Watson Wyatt is again pressing for debate on manager fees and charges, with the release of an international research note on the rising costs associated with funds management.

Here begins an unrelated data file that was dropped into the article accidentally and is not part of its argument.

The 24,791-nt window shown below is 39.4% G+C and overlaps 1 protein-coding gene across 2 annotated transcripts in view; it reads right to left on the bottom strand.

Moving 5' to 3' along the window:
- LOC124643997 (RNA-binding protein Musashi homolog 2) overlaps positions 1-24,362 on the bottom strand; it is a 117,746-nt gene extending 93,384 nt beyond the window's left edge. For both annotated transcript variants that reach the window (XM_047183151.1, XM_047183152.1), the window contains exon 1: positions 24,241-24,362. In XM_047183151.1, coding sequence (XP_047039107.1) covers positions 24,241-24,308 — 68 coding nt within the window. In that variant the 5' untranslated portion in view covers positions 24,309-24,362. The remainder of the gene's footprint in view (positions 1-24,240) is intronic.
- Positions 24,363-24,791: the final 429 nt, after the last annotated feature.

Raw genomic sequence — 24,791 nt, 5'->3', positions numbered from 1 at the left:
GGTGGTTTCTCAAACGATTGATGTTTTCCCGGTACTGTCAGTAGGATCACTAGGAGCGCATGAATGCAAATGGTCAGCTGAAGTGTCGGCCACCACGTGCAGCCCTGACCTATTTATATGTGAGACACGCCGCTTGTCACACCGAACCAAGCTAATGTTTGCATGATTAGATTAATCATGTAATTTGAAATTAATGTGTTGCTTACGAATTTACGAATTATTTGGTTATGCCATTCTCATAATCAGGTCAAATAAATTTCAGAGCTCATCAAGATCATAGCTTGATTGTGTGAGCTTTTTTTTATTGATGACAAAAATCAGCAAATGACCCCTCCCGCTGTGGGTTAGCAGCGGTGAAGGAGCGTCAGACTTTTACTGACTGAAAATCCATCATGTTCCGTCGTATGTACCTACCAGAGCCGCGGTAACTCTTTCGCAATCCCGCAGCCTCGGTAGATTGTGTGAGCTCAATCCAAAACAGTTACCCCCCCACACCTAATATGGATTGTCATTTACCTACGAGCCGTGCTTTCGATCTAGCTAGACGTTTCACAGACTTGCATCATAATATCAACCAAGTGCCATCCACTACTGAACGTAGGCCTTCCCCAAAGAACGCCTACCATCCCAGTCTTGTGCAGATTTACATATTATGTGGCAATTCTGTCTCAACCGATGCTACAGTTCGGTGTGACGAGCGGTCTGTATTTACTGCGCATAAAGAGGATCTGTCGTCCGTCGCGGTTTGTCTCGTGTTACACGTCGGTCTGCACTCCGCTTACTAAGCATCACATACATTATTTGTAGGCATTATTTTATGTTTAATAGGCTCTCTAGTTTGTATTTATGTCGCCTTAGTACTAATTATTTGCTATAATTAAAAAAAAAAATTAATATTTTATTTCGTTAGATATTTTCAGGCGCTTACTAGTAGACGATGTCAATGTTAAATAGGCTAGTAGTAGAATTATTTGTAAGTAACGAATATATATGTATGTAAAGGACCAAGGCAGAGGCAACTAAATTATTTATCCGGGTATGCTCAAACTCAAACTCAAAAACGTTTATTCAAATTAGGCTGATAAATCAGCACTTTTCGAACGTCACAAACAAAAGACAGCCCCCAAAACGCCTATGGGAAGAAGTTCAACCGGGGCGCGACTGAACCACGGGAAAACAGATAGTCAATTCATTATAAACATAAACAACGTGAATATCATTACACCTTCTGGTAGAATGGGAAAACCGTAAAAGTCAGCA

Watson Wyatt orchestrated a vigorous discussion with managers in Australia last year, as part of an annual dialogue, at which the consulting firm voiced its concern about increasing manager fees and other charges, particularly in the alternatives sphere. The latest research note, prepared in London, estimated that the total annual investment costs for large pension funds around the world had risen by 50 per cent in the past five years. “A key reason for this is the rise in investors’ focus on alpha, which has increased their appetite for alternatives, such as hedge funds, private equity and real estate,” the note says. “Hedge funds typically charge an annual base fee of 1-2 per cent on the value of the committed capital, plus a 20 per cent performance fee, and private equity fees are similar. This is far more than the typical annual fees charged by traditional long-only managers, which would often be below 50bps. “Investors naturally assume that they are paying these high fees to reward manager skill, or alpha. But in most cases they are wrong. Instead, they are paying alpha fees for beta performance, because the main driver of returns in recent years has been the strength of the markets. “This has encouraged managers to leverage their portfolios to boost returns, which means that investors are often paying up for leveraged beta – market returns multiplied by gearing.” In Australia, Graeme Miller, the head of investment consulting, said: “Australia was not included in the study five years ago, so we can’t make accurate observations [about rising fees and charges]. However, my instincts are that Australian funds’ experience has been similar to global funds; that is, as funds have moved their asset allocations to include more alternative assets, so their fees have increased.” Work by SuperRatings in Australia last year showed that total fund MERs had increased by 8-10 per cent for large funds in the preceding 12 months, which was the most significant annual increase on record. These figures, however, are not strictly comparable with those of Watson Wyatt.

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